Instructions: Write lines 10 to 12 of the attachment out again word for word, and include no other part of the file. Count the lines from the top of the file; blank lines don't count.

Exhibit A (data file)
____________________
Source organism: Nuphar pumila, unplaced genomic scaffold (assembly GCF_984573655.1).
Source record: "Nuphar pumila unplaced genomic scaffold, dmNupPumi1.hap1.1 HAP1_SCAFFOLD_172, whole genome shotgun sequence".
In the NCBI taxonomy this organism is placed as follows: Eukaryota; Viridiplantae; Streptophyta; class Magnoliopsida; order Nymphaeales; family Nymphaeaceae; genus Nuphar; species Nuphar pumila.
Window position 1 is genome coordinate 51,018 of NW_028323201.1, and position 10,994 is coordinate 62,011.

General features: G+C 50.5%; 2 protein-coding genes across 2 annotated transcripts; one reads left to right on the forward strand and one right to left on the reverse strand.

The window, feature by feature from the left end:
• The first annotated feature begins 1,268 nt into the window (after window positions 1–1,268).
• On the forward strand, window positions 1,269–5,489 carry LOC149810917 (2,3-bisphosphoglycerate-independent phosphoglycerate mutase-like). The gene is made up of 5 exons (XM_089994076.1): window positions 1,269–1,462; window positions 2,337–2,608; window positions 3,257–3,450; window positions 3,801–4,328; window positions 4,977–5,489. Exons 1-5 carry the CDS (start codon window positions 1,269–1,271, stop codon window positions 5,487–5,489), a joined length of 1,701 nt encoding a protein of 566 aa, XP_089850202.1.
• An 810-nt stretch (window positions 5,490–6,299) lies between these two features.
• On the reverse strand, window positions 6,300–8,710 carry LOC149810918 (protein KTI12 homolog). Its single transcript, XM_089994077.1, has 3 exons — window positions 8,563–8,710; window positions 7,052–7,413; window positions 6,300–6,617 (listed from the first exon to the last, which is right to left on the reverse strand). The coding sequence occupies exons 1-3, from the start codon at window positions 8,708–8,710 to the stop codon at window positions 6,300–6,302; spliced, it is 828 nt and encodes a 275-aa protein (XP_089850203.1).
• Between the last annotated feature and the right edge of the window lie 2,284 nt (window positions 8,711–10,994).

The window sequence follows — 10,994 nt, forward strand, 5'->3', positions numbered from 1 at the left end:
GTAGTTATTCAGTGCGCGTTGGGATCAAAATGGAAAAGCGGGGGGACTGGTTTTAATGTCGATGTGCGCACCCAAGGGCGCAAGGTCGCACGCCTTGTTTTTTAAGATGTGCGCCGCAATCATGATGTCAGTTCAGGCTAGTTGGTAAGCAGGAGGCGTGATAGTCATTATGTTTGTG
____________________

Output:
• On the reverse strand, window positions 6,300–8,710 carry LOC149810918 (protein KTI12 homolog). Its single transcript, XM_089994077.1, has 3 exons — window positions 8,563–8,710; window positions 7,052–7,413; window positions 6,300–6,617 (listed from the first exon to the last, which is right to left on the reverse strand). The coding sequence occupies exons 1-3, from the start codon at window positions 8,708–8,710 to the stop codon at window positions 6,300–6,302; spliced, it is 828 nt and encodes a 275-aa protein (XP_089850203.1).
• Between the last annotated feature and the right edge of the window lie 2,284 nt (window positions 8,711–10,994).

The window sequence follows — 10,994 nt, forward strand, 5'->3', positions numbered from 1 at the left end: